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Memorial Hospital Joins Project to Improve Breastfeeding Rates

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Hopkins County Memorial Hospital is one of 33 Texas hospitals participating in a statewide effort to improve breastfeeding rates. Breastfeeding is one of the most effective preventive health measures for infants and mothers, according to Alma Carter, Program Director for National Institute for Children’s Health Quality (NICHQ). Carter said, “Despite the many benefits of breastfeeding, only 21.3 percent of Texas mothers exclusively breastfeed for six months—the AAP recommendation.” To help reverse this trend, the 33 hospitals in southern, central and western Texas have joined a five-year quality improvement project aimed at developing facility environments that support a mother’s choice to breastfeed.

“Although so many women want to breastfeed their infants, too few women succeed,” says NICHQ’s Senior Director of Perinatal Projects, Jennifer Ustianov, MS, BSN, RN, IBCLC. “This project has been helping hospitals give mothers and their infants a greater chance at success. With this new cohort, our reach will be greater and we couldn’t be more excited.”

The Texas Ten Step Star Achiever Breastfeeding Learning Collaborative aims to help birthing facilities create settings where a woman’s choice concerning breastfeeding can be best supported, with the goal of increasing exclusive breastfeeding.

The effort is being led by NICHQ and is funded by the Texas Department of State Health Services (DSHS) and the Texas Supplemental Nutrition Program for Women, Infants and Children (WIC). This is the last of three cohorts of the initiative, which in total includes 74 birthing facilities.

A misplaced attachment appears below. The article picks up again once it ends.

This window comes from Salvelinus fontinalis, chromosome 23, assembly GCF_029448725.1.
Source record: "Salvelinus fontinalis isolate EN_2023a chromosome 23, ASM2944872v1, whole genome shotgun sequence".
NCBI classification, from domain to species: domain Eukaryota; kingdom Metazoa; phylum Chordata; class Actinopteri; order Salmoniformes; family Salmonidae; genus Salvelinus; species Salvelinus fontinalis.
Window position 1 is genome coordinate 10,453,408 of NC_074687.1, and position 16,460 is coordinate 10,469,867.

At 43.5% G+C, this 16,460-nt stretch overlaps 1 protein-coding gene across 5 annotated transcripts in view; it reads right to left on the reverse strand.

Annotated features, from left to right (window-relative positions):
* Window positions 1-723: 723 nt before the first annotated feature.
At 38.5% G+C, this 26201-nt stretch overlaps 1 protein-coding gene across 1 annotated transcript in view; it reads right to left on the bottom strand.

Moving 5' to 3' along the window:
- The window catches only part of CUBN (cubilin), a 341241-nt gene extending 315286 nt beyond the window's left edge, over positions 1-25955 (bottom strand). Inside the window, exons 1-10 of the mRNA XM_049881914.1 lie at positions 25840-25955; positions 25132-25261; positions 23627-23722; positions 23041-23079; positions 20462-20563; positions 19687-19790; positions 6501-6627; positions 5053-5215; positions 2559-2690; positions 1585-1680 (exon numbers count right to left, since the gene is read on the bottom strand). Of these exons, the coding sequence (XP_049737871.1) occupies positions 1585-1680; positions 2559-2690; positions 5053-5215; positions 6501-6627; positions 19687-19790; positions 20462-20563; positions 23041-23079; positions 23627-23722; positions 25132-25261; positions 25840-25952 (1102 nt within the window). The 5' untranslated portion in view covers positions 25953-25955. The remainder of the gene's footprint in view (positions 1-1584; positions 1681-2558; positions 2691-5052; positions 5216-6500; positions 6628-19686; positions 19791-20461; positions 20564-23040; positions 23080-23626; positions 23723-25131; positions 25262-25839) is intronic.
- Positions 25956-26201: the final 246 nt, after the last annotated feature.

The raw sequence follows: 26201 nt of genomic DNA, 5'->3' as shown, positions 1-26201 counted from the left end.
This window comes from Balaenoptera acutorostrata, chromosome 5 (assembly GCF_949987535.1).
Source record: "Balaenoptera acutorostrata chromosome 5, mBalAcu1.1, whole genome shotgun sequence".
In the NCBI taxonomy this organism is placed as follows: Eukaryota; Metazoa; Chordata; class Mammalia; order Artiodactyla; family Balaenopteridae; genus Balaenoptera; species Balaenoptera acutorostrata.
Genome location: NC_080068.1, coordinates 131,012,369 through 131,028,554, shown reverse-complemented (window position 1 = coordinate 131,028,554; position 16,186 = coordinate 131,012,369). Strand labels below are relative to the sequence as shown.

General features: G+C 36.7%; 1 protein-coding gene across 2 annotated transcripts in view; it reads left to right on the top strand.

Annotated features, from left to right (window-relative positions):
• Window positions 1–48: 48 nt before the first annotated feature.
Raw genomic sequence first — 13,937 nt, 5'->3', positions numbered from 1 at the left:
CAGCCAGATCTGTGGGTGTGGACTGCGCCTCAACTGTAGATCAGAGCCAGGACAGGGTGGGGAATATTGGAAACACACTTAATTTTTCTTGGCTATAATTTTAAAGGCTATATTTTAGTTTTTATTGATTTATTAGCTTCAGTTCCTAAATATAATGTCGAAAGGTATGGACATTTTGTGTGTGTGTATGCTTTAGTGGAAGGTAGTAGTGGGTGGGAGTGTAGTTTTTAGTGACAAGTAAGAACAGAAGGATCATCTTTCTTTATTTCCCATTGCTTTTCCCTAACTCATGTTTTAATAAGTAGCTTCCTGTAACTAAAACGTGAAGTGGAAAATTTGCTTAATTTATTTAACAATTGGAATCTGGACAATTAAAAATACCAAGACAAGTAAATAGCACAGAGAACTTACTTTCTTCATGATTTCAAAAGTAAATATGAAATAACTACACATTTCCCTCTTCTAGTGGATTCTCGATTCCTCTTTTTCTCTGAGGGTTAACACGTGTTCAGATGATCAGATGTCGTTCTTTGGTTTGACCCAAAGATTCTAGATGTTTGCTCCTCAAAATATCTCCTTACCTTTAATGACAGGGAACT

“We’ve seen incredible results in the first two cohorts and we’re looking forward to continuing that success and spreading evidence-based maternity care practices to even more hospitals and birthing centers throughout the state,” says Julie Stagg, State Breastfeeding Coordinator at the Texas Department of State Health Services. “The real winners at the end of the day are Texas mothers and babies.”

NICHQ has a track record of identifying, designing and implementing innovative and practical strategies to help healthcare systems improve the quality of care they provide. Facilities participating in the project will learn how to conduct small tests of change, collect data on progress, connect with community partners like local WIC agencies to ensure consistent breastfeeding messages and education, and ultimately make beneficial, sustainable improvements that support breastfeeding. NICHQ will also bring the teams together virtually and in-person to share lessons, promote collaboration and learn from improvement and breastfeeding experts. The project aligns with a statewide effort to improve maternal and infant health outcomes and increase rates of exclusive breastfeeding.

The 33 facilities participating in cohort C of the Texas Ten Step Star Achiever Breastfeeding Learning Collaborative are:

  • Baptist Medical Center, San Antonio
  • Baylor Scott & White Hospital Temple
  • Brazosport Regional Health System
  • Christus Spohn Hospital Alice
  • Christus Spohn South
  • Christus St. Michael Health System
  • Dallas Medical Center
  • Edinburg Regional Medical Center
  • Fort Duncan Regional Medical Center
  • Harlingen Medical Center
  • Hill Country Memorial
  • Hopkins County Memorial Hospital
  • Houston Northwest Medical Center
  • Knapp Medical Center
  • Lake Pointe Medical Center
  • Las Palmas Medical Center
  • McAllen Medical Center
  • Medical Center Hospital
  • Memorial Hermann Northwest Hospital
  • Methodist Richardson Medical Center
  • Nacogdoches Medical Center
  • Oakbend Medical Center
  • Parkland Health and Hospital System
  • Permian Regional Medical Center
  • Reeves County Hospital
  • Resolute Health- New Braunfels
  • Rolling Plains Memorial Hospital
  • San Angelo Community Medical Center
  • Shannon Medical Center
  • David’s Round Rock Medical Center
  • David’s South Austin Medical Center
  • UTMB Angleton Danbury Hospital
  • Women’s Hospital at Renaissance

 

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Author: Staff Reporter

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